When I read a short story collection, I always individually rate the stories.  My rating of the collection as a whole is just the average of those ratings.  The highest rating any story in this collection received from me was four stars.  There were three stories I gave four stars, and two of them were the first two stories in the collection, so it definitely started out strong for me.  One is a F/F story featuring a woman who is also a flower (or a flower who is also a woman).  It is poetic and heart-quickening.  The second story features a sentient house that has missed its owner and demands attention.  This made me laugh, and I enjoyed the oddity.  It read like a lighter-hearted, erotica version of dark fantasies where there is an evil house–this one is just horny.  The third four star read was enjoyable for a different reason.  It’s a scifi erotica where two lovers are in a spaceship that is running out of air.  They decide to make love, even though they will die quicker.  It was so heart-breaking and beautiful that I wished it was a whole book.

Four of the stories received three stars.  In each case I felt the story either didn’t take an idea far enough or the story wasn’t long enough to tell the story.  Take it farther, and these all could be just as good as the first three I discussed.

Unfortunately, there were two stories that were big clunkers for me, with each receiving only one star, and they both had almost the same problem.  “Hunting Hound” has a woman mating with a werewolf.  She meets him when she is out riding, and they start making out against a tree, with her a willing participant.  Then this happens.

“Stop” she said, and his face darted in toward her own with a low growl. “Too late to stop.” (loc 1650)

He proceeds to penetrate her.  There is nothing sexy about a woman asking a man to stop and him claiming it’s too late and proceeding to rape her.  It is never too late to stop, and it’s never too late for a partner to change their mind.  It really bothers me that this type of scene is still being presented as sexy.  I know everyone gets off to their own thing, but this is such a clear scene of consent being removed and then ignored that I just cannot say to each their own in this case.  I also want to mention that the book blurb claims that this story features “consensual sexual violence” but it definitely did not read that way to me.

“Summer Nights,” which also received one star, has a similar problem.  This story features a woman who keeps seeing the same mysterious man at parties.  She goes out to the woods behind the house at one of these parties, and he follows her.  She finds out he’s a vampire.  She stands in the woods talking to him, holding a wineglass, when this happens:

“he struck like a train, his swinging backhand sending the wineglass flying toward the treeline, and I faintly registered the tinkling shatter of it, perhaps hitting a rock, or a fallen log.” (loc 5654)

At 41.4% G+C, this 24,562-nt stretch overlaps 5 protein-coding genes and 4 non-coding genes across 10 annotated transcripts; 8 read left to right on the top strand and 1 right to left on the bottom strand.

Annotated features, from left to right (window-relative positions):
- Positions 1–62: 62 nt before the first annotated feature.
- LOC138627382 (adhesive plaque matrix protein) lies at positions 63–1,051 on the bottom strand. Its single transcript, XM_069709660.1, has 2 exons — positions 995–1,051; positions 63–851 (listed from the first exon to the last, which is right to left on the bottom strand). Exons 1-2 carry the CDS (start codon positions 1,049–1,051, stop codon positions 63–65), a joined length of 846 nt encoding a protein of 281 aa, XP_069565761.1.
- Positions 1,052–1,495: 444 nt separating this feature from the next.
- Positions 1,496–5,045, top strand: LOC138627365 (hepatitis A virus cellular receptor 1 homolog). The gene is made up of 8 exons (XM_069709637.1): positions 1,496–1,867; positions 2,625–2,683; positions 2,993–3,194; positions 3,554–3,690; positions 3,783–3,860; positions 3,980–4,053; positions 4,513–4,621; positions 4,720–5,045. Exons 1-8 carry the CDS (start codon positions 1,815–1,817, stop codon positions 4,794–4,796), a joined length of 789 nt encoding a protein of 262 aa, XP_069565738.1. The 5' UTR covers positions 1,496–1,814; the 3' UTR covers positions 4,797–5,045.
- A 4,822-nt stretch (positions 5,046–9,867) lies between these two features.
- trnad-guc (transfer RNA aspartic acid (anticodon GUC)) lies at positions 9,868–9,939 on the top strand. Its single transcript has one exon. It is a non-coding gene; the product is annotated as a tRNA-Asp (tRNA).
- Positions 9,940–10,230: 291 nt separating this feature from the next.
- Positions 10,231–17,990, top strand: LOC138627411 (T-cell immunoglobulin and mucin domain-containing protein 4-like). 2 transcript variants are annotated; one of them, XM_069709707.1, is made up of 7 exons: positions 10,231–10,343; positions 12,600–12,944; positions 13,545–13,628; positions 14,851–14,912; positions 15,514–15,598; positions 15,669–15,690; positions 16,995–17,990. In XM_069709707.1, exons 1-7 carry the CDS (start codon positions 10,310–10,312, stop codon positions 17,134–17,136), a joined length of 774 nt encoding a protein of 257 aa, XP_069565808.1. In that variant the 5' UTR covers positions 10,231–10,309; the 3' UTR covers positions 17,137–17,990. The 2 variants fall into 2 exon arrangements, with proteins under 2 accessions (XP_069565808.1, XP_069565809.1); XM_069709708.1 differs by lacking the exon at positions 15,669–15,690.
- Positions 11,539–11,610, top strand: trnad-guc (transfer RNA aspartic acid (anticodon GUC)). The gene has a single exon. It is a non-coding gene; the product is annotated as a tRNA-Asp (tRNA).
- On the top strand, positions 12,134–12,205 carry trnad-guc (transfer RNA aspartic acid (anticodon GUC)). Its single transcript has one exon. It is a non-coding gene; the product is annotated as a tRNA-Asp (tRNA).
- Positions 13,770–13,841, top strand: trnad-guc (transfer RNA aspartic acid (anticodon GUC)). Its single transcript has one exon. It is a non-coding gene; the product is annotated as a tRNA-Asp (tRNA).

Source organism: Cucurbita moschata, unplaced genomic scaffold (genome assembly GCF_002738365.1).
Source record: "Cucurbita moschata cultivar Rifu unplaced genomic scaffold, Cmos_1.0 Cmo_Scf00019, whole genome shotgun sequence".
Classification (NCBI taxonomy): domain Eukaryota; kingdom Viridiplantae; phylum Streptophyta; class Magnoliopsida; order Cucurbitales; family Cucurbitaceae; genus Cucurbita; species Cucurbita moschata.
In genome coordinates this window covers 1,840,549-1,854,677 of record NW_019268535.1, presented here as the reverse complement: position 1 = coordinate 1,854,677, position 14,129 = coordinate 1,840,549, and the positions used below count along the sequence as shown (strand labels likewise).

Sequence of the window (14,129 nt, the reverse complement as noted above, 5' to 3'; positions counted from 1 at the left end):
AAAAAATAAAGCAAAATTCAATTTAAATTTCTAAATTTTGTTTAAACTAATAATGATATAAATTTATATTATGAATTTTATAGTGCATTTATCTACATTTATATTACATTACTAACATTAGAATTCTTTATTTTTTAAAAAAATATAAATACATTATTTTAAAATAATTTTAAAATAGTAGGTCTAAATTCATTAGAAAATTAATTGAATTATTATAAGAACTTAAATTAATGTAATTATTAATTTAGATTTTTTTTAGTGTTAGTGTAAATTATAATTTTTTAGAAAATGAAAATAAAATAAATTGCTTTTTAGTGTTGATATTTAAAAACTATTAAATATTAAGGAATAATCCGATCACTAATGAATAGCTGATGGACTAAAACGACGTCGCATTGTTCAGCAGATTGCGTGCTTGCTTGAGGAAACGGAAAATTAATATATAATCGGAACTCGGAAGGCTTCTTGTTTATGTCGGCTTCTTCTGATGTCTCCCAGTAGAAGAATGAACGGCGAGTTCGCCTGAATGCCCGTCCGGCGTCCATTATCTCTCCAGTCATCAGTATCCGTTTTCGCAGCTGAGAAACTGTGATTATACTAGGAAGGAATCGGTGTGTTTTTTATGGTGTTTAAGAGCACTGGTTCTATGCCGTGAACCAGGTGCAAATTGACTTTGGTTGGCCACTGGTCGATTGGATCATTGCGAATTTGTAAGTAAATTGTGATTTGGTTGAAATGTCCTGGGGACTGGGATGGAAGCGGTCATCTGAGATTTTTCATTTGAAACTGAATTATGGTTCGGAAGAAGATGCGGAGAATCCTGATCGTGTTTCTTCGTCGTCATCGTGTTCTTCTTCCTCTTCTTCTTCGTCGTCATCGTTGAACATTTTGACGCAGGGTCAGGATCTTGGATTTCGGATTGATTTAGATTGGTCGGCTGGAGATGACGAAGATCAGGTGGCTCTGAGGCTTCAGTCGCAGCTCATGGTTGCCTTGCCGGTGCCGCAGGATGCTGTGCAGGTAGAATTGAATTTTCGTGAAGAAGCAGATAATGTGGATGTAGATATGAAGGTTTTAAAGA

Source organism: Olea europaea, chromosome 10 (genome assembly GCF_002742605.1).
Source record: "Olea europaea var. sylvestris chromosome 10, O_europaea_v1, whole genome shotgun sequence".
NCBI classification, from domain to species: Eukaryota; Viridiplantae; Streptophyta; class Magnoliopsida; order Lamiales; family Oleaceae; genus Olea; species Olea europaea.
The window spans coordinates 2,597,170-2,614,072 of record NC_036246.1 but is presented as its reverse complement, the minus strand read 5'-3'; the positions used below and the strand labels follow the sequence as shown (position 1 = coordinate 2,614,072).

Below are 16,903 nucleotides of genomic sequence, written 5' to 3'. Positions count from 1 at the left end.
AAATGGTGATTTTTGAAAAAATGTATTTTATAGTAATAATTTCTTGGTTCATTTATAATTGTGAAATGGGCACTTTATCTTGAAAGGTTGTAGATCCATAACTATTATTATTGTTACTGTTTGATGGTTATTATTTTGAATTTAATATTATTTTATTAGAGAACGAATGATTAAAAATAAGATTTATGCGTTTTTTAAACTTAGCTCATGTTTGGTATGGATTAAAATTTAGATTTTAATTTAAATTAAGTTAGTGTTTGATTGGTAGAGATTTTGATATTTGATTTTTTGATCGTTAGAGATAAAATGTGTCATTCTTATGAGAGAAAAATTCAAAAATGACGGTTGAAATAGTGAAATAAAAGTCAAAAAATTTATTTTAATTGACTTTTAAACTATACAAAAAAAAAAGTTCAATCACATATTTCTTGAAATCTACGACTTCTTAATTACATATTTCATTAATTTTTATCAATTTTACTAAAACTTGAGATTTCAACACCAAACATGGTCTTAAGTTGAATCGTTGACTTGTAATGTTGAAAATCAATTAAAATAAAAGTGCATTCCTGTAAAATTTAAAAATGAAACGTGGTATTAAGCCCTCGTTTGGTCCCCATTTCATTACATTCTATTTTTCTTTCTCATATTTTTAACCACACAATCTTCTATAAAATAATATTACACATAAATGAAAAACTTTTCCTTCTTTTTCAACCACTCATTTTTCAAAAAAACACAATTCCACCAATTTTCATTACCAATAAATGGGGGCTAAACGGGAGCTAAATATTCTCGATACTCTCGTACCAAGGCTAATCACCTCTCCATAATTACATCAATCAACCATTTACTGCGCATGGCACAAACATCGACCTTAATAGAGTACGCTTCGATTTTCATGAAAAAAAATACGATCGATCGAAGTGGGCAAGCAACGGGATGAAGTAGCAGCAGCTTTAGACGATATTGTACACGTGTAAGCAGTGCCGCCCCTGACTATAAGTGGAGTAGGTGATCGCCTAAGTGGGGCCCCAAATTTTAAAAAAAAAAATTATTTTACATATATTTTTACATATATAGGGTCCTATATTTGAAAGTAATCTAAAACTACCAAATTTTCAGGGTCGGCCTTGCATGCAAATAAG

She finds the fact that he just hit a glass out of her hand to be massively sexy and proceeds to bang him.  This is, again, something I feel like I shouldn’t need to say, but there is nothing sexy about a partner violently hitting something out of your hand.  Nothing. Sexy. This is not a sign that oh man she should totally bang this vampire. It is a sign she should run because she is alone in the woods with a violent motherfucker.  This could have so easily been foreplay if, instead of hitting a glass out of her hand, he said something like, “I want you now,” and he gently took the glass from her hand and tossed it away.  Or if she said, “I want you so much,” and tossed the glass over her shoulder.  It would be so easy to have the same erotica about a powerful vampire alone in the woods with a woman without it turning into problematic territory.

I truly wish these last two stories were not in the collection.  The rest of the collection is creative, features some fun queer content (the F/F story and a gender-swapping story), and in the case of the best three stories, has some unique ideas.  Where the collection flounders is, interestingly enough, with the two most mainstream stories that take the agency out of the hands of the women in them and instead retreats to the tired idea of violent men being sexy.

Overall, if a reader is looking for some quick fantasy erotica, most of the stories in this book will satisfy this need, although I would recommend skipping over “Hunting Hound” and “Summer Nights.”  The reader who enjoys the other stories for their uniqueness will most likely be disappointed by the “sexy violence” in these two.

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3 out of 5 stars

Length: 53 pages – novella

Source: Kindle copy from author in exchange for my honest review

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Book Review: A Banquet for Hungry Ghosts by Ying Chang Compestine (Bottom of TBR Pile Challenge)

September 16, 2014 11 comments

A bone hand holds chopsticks.Summary: